Have you heard of Freemasonry? If so what do you know about it? If you’re like most people, you probably heard stories of its hidden agendas and their desire to achieve global domination through a new world order. But is this true? The answer may shock you. Freemasonry is one of the world’s oldest and largest fraternities. While its traditions date back to early history, Masonry in its current form appeared when its public events were noticed by the residents of London in 1717. Although Masonry—particularly during its early days—had some elements of secrecy, the first discovery of the supposedly highly secret Masonic ritual actually happened in 1696! Since then there have been tens of thousands of books published about this not-so-secret organization. Freemasonry’s singular purpose is to make men better and its bonds of friendship, compassion, and brotherly love have survived even the most divisive political, military, and religious conflicts throughout the centuries. Freemasonry is neither a forum nor a place of worship. It is not a religion, as many believe, and it does not teach a religious philosophy. Still, many questions remain about this “fraternity”. The following 25 Curious Facts About Freemasonry will attempt to shed some light on the matter and help us understand the organization’s cause and purpose a little better.
25 Curious Facts About Freemasonry | List25
Freemasonry exists in various forms all over the world, with a membership estimated at around five million (including approximately 480,000 in Great Britain and over two million in the United States).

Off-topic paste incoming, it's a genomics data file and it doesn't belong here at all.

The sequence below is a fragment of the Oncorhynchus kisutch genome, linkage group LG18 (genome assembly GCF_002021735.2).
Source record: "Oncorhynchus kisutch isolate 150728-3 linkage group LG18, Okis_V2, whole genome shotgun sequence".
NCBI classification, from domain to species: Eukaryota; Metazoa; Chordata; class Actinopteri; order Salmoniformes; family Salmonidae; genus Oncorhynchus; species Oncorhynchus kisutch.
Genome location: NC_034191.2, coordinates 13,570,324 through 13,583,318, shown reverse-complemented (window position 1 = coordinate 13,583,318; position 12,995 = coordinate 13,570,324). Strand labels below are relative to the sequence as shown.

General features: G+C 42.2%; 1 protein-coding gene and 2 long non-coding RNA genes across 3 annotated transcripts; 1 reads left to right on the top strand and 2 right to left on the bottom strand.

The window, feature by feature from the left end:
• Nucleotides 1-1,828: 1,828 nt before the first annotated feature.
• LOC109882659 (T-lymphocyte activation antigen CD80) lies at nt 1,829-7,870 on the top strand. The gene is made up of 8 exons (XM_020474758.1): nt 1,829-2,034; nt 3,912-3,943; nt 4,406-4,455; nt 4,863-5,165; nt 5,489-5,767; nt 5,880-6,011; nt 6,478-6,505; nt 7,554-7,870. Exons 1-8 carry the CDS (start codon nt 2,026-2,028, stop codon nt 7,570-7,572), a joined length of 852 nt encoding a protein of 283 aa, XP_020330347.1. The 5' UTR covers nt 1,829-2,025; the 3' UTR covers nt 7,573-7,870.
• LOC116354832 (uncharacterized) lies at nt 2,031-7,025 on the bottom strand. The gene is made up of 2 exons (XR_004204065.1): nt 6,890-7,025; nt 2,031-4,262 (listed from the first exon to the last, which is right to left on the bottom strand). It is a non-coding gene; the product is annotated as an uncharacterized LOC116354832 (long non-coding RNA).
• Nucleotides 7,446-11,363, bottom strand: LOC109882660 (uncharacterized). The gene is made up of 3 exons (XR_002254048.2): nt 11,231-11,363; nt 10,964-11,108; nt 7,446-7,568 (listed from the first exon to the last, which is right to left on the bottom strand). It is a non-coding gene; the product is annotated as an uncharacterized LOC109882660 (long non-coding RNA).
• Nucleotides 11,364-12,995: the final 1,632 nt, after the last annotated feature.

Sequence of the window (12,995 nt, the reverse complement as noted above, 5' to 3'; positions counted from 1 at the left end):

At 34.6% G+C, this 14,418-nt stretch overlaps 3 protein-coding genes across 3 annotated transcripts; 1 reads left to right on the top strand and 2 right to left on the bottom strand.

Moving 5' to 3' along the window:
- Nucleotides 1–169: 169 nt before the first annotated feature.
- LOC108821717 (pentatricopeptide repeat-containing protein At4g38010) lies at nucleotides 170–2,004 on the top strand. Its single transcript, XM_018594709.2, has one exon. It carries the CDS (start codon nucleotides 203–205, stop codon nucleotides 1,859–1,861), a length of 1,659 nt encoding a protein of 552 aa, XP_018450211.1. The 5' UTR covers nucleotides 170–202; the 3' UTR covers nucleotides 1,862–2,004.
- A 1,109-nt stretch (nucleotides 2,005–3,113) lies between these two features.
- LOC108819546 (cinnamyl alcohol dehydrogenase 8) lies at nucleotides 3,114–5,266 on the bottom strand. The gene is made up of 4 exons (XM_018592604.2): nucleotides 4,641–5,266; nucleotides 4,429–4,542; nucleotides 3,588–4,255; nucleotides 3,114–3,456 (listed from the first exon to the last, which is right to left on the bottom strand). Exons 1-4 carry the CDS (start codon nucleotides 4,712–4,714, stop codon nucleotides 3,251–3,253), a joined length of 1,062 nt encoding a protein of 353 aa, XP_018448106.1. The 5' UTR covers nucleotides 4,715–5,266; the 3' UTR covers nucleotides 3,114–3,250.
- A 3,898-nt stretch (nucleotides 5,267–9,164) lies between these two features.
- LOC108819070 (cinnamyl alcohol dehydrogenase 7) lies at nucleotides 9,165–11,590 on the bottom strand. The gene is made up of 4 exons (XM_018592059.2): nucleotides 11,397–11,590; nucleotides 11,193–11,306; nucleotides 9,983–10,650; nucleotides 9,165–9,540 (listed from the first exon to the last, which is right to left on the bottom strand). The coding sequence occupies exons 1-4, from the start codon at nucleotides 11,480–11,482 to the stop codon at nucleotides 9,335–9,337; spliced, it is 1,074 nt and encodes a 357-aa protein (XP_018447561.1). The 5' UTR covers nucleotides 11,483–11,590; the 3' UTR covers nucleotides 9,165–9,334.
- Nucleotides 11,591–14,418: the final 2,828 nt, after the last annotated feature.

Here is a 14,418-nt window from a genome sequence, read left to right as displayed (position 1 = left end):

Contrary to popular belief, the Freemasons are not a secret society. A Mason can freely tell people they are a Mason. They just can’t reveal the secrets of the order.
The conventional establishment of Freemasonry is usually dated to 1717, when the Grand Lodge of London emerged on June 24. The emergence of this Grand Lodge marked the beginning of Grand Lodges governing other lodges.
Freemasonry employs the tools and instruments of stonemasonry to teach a system of morality, friendship, and brotherly love, hence, the standard emblem of Freemasonry is the square and compasses.
Masonic symbols are usually regarded as existing because of the fraternity’s secrecy. However, in reality, Freemasonry started being illustrated by symbols because at the very beginning most Freemasons could not read, so the symbols served to remind members of the fraternity’s teachings.
The oldest Masonic symbol is the square and compasses. It is also the most universally recognized symbol of Freemasonry, though its exact significance varies from country to country.
A Masonic “lodge” refers to the congregation of people who meet there, it’s not just the name of a building. Each lodge gets a charter from a “Grand Lodge” but they basically run themselves. There’s no overarching ritual for running a meeting; it varies with each individual group.
It’s impossible to become a Freemason if you’re an atheist. The first requirement is that potential members must believe in a higher power of some kind.
There are two known branches of Freemasonry. The Regular, guided by the United Grand Lodge of England, and the Liberal, represented by the Grand Orient of France.
Masons traditionally recognize each other by various “secret” signs, including wearing a ring with a Masonic emblem, various lapel badges, and sometimes the famous Freemason handshake (when shaking hands, the thumb briefly strokes the other man’s hand in a certain way), though the last is mostly restricted to Freemasons in San Francisco and Washington, DC.
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24. Kim Traynor via wikimedia commons, 23. Eluveitie via wikimedia commons, 19. Sailko via wikimedia commons, 17. Kagaoua via wikimedia commons, 16. Arielinson via wikimedia commons, 15. Thierry Ehrmann via Flickr, 14. Eric Chan via Flickr, 9. Xauxa via wikimedia commons, 6. Bundesarchiv, Bild 102-02134 / CC-BY-SA 3.0 via wikimedia commons
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